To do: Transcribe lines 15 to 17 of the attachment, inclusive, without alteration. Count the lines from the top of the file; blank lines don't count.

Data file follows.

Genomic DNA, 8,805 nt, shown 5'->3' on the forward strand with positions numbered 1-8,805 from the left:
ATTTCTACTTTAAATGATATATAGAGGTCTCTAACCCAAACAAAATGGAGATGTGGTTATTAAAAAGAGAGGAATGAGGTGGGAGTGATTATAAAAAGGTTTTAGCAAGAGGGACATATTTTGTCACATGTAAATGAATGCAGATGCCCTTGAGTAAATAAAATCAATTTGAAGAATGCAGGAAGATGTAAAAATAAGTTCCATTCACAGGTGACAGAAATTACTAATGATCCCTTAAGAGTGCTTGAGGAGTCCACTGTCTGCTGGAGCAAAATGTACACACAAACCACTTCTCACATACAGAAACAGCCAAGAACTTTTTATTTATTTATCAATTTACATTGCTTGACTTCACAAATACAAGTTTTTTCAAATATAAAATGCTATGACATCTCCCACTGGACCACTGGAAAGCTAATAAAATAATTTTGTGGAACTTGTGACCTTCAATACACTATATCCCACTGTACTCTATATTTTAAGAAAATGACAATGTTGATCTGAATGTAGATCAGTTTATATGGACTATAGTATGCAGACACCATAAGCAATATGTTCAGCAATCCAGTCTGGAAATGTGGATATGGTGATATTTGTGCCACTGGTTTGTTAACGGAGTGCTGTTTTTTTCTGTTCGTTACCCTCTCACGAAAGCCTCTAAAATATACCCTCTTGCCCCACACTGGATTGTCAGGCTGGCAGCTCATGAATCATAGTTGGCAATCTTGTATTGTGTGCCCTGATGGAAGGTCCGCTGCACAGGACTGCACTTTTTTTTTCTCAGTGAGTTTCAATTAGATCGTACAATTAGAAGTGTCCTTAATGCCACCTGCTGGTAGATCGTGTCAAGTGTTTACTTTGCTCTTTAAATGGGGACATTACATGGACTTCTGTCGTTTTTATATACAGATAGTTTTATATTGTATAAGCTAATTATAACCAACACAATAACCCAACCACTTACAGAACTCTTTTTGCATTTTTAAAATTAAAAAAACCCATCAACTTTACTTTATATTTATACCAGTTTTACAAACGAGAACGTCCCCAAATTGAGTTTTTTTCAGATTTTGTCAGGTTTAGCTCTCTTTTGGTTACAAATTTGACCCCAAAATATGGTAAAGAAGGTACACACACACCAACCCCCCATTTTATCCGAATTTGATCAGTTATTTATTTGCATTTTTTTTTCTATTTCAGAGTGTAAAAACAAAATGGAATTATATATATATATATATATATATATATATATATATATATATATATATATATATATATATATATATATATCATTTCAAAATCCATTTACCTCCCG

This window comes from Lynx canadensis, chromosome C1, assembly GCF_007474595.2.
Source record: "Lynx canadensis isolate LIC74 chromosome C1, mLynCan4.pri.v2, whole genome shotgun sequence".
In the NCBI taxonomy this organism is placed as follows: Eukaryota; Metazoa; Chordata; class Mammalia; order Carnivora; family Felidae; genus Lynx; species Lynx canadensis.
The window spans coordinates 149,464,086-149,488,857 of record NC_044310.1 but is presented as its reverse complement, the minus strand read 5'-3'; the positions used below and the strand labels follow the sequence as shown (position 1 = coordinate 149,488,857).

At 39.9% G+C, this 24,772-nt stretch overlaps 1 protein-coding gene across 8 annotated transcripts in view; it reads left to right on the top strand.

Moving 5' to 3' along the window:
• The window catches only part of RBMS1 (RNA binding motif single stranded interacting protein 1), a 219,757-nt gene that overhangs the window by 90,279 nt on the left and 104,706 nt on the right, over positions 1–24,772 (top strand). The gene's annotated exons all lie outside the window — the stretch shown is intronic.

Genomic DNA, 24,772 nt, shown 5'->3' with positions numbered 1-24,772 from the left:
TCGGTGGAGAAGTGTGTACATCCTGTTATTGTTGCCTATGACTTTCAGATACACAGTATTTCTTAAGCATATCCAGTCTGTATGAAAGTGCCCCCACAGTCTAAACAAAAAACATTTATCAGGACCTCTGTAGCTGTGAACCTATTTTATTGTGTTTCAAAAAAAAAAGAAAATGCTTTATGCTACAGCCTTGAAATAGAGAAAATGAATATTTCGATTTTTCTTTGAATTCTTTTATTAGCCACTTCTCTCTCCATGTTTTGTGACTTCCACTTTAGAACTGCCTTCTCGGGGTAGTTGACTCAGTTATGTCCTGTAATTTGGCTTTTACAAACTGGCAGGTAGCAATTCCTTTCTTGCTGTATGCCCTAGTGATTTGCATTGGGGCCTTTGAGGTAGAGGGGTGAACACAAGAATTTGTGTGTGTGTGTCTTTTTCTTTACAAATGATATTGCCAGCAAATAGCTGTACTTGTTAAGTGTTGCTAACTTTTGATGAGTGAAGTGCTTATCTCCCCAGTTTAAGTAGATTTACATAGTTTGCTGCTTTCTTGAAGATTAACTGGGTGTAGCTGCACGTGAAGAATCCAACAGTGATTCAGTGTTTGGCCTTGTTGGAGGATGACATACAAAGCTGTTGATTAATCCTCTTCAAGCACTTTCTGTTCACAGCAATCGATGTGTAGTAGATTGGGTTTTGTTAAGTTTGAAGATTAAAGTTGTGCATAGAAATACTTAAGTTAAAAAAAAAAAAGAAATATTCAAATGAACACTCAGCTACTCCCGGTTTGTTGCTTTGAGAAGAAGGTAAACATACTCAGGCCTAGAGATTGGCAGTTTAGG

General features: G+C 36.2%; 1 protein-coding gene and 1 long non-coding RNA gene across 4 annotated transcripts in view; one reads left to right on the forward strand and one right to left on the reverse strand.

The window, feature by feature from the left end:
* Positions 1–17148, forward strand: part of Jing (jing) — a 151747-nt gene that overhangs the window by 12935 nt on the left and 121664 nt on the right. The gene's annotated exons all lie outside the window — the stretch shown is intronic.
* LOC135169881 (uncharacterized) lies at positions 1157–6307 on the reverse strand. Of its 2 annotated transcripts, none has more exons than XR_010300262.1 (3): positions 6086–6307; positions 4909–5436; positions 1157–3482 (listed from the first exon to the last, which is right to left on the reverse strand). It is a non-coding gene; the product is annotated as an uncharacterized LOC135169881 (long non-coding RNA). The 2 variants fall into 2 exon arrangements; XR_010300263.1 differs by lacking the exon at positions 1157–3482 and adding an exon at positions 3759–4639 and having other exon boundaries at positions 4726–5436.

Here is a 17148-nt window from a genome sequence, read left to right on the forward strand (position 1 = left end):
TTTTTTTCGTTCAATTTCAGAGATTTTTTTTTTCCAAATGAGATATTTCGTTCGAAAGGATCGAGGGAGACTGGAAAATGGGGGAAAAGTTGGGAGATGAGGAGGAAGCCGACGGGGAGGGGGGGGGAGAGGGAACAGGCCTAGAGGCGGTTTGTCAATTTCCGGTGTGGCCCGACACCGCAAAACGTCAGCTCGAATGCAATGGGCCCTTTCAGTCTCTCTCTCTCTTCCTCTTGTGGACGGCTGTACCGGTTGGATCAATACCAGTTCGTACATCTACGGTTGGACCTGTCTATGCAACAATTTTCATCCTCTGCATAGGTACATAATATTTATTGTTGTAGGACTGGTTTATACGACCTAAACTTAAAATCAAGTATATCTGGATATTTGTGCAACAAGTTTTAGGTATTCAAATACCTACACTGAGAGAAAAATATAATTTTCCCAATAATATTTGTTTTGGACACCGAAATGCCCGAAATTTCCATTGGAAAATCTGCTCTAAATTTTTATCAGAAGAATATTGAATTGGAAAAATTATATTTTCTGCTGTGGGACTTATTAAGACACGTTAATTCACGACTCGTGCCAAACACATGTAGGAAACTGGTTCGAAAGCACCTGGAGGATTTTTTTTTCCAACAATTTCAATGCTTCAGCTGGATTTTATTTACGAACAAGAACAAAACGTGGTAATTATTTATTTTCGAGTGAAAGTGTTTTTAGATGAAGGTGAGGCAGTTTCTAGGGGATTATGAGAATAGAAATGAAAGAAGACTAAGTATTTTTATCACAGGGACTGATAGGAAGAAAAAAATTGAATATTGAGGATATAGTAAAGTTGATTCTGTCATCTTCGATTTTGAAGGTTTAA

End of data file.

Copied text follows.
* LOC135169881 (uncharacterized) lies at positions 1157–6307 on the reverse strand. Of its 2 annotated transcripts, none has more exons than XR_010300262.1 (3): positions 6086–6307; positions 4909–5436; positions 1157–3482 (listed from the first exon to the last, which is right to left on the reverse strand). It is a non-coding gene; the product is annotated as an uncharacterized LOC135169881 (long non-coding RNA). The 2 variants fall into 2 exon arrangements; XR_010300263.1 differs by lacking the exon at positions 1157–3482 and adding an exon at positions 3759–4639 and having other exon boundaries at positions 4726–5436.

Here is a 17148-nt window from a genome sequence, read left to right on the forward strand (position 1 = left end):
TTTTTTTCGTTCAATTTCAGAGATTTTTTTTTTCCAAATGAGATATTTCGTTCGAAAGGATCGAGGGAGACTGGAAAATGGGGGAAAAGTTGGGAGATGAGGAGGAAGCCGACGGGGAGGGGGGGGGAGAGGGAACAGGCCTAGAGGCGGTTTGTCAATTTCCGGTGTGGCCCGACACCGCAAAACGTCAGCTCGAATGCAATGGGCCCTTTCAGTCTCTCTCTCTCTTCCTCTTGTGGACGGCTGTACCGGTTGGATCAATACCAGTTCGTACATCTACGGTTGGACCTGTCTATGCAACAATTTTCATCCTCTGCATAGGTACATAATATTTATTGTTGTAGGACTGGTTTATACGACCTAAACTTAAAATCAAGTATATCTGGATATTTGTGCAACAAGTTTTAGGTATTCAAATACCTACACTGAGAGAAAAATATAATTTTCCCAATAATATTTGTTTTGGACACCGAAATGCCCGAAATTTCCATTGGAAAATCTGCTCTAAATTTTTATCAGAAGAATATTGAATTGGAAAAATTATATTTTCTGCTGTGGGACTTATTAAGACACGTTAATTCACGACTCGTGCCAAACACATGTAGGAAACTGGTTCGAAAGCACCTGGAGGATTTTTTTTTCCAACAATTTCAATGCTTCAGCTGGATTTTATTTACGAACAAGAACAAAACGTGGTAATTATTTATTTTCGAGTGAAAGTGTTTTTAGATGAAGGTGAGGCAGTTTCTAGGGGATTATGAGAATAGAAATGAAAGAAGACTAAGTATTTTTATCACAGGGACTGATAGGAAGAAAAAAATTGAATATTGAGGATATAGTAAAGTTGATTCTGTCATCTTCGATTTTGAAGGTTTAA